Heard of Beer Pong? It’s a drinking game played by young people in the U.S.. They aim a ping pong ball into a half-full beer glass on the other side of the table. When someone scores, the player on the other side drinks the beer from the glass the ball landed in.
Last week some high school students in Atlanta chose to play an outrageous version of Beer Pong: “Jews vs. Nazis.” They uploaded a photo that went viral, showing glasses full of beer laid out in the form of a Star of David on one side, and in the form of a swastika on the other. They were expelled from high school, but this is not the first and surely not the last time we will witness such a phenomenon.
Since the neo-Nazi riots in Charlottesville two weeks ago, 26 anti-Semitic incidents have been reported in the U.S. and the trend is escalating: Swastikas were sprayed on doors, synagogue windows shattered, and the Holocaust memorial in Boston was vandalized. In Britain, anti-Semitism has reached a boiling point with a third of the Jews considering leaving and the vast majority hiding their Jewish identity. In Germany, the word “Israelkritisch” (i.e., being critical of the State of Israel) is being included in the newest edition of the Duden dictionary, and in Poland a money changer issued bills with anti-Semitic stamps showing the symbol of Nazi Germany.
This dizzying pace of deterioration is a wake-up call to world Jewry. Rav Kook wrote: “If the shofar cannot be blown for redemption, the enemies of Israel come and blow in our ears for redemption. They warn us and make noise, and leave us no rest. Amalek, Hitler, etc, awaken for redemption.” (“Essays of Rav Kook.”)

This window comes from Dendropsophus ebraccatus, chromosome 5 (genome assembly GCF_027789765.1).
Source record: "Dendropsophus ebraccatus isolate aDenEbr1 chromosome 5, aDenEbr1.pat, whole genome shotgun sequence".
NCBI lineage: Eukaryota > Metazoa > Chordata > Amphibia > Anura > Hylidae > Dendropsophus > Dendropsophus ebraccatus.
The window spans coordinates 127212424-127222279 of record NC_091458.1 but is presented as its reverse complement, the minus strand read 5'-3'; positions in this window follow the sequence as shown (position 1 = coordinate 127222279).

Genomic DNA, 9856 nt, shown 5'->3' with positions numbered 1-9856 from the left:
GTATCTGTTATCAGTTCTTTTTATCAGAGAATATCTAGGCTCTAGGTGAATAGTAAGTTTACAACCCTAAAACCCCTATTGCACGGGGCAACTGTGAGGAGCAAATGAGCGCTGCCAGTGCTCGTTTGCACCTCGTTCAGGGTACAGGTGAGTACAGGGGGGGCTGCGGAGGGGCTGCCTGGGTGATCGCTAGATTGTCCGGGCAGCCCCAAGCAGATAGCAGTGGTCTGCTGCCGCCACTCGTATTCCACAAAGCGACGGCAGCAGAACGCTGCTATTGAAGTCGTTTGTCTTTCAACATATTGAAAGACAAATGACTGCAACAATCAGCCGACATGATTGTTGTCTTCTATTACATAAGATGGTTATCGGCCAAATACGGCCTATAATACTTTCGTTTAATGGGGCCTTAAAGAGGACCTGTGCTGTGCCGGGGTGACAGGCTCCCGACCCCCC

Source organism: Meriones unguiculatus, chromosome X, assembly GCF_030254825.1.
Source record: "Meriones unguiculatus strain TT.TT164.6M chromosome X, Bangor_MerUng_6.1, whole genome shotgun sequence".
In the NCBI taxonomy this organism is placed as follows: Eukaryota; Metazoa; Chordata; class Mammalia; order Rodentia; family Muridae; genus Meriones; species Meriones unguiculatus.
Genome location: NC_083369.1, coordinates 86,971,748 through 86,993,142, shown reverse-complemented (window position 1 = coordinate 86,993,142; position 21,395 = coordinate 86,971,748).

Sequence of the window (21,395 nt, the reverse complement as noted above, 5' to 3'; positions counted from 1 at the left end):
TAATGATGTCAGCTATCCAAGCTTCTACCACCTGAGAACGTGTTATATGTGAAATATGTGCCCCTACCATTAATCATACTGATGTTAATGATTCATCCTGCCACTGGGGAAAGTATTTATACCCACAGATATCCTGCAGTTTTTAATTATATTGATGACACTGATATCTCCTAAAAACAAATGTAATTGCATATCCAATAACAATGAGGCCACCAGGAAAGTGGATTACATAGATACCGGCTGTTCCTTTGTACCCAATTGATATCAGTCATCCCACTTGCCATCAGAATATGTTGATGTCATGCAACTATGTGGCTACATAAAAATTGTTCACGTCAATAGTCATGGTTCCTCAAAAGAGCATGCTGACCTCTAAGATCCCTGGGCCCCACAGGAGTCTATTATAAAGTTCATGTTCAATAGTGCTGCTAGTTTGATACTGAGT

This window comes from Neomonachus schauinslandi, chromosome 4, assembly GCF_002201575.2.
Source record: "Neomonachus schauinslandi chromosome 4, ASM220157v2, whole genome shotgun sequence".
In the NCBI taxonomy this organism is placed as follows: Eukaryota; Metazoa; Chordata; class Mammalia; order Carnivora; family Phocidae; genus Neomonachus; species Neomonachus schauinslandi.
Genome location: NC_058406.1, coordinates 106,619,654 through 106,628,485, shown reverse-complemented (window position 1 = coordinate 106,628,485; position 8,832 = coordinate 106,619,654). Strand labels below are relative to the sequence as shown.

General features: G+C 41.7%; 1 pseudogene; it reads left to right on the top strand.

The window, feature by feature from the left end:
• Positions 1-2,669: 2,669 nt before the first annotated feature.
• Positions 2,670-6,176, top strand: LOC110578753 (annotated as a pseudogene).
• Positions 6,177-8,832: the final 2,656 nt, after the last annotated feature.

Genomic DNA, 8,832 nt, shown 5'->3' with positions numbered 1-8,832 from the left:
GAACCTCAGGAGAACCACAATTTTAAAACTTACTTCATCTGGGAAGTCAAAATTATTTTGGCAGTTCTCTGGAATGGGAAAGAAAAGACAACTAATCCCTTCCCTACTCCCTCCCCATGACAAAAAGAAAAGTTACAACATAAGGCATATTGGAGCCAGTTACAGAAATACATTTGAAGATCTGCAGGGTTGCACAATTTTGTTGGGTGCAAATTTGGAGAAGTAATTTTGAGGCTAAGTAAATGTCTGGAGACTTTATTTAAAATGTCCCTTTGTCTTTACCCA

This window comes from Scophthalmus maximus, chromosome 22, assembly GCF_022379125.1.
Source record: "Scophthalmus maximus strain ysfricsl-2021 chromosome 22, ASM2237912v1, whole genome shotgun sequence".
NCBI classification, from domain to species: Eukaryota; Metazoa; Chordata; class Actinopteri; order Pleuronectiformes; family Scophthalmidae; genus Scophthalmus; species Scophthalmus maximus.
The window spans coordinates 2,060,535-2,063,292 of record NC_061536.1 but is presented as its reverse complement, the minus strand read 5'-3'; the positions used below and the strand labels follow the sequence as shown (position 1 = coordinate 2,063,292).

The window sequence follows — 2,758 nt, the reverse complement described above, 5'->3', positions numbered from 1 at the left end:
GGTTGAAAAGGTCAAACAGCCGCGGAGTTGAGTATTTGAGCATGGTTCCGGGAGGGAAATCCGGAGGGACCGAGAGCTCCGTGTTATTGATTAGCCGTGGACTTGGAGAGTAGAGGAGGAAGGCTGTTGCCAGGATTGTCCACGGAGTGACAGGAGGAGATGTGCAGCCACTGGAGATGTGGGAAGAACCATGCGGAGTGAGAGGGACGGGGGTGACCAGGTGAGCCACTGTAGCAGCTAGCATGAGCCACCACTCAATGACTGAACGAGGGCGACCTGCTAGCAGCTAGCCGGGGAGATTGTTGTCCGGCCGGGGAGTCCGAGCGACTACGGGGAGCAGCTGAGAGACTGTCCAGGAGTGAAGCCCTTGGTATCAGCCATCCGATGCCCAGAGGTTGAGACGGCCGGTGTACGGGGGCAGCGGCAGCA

Kabbalist Yehuda Ashlag, a.k.a. Baal HaSulam, wrote at the time: “If we miss the hour to stand up together as one man, with tremendous efforts required in times of danger, the facts we are facing are very threatening.” (“The Nation.”)
The sages of Israel have no interest in sowing fear. Rather, they are trying to help us see the underlying map of natural forces at play. According to the wisdom of Kabbalah, human society is interconnected as a single network and the people of Israel are like central hubs connecting the nodes across the network. They have a decisive and unique role in the system: Connecting “as one man with one heart,” thus providing a positive example for humanity and being “a light unto nations.” When Jews are unified, and not only in times of distress, this unity flows through the entire human network and permeates the human psyche.
However, when Jews do not fulfill their role, they invoke subconscious sentiments among the nations of the world that inspire violence and hatred. The Talmud says it point blank: “No calamity comes to the world but for Israel.” (Yevamot, 63.) The core solution to anti-Semitism, which has reared its ugly head in recent weeks, is one: Jews must unite, and better sooner than later. The choice is in our hands.
Posted on Facebook August 29th, 2017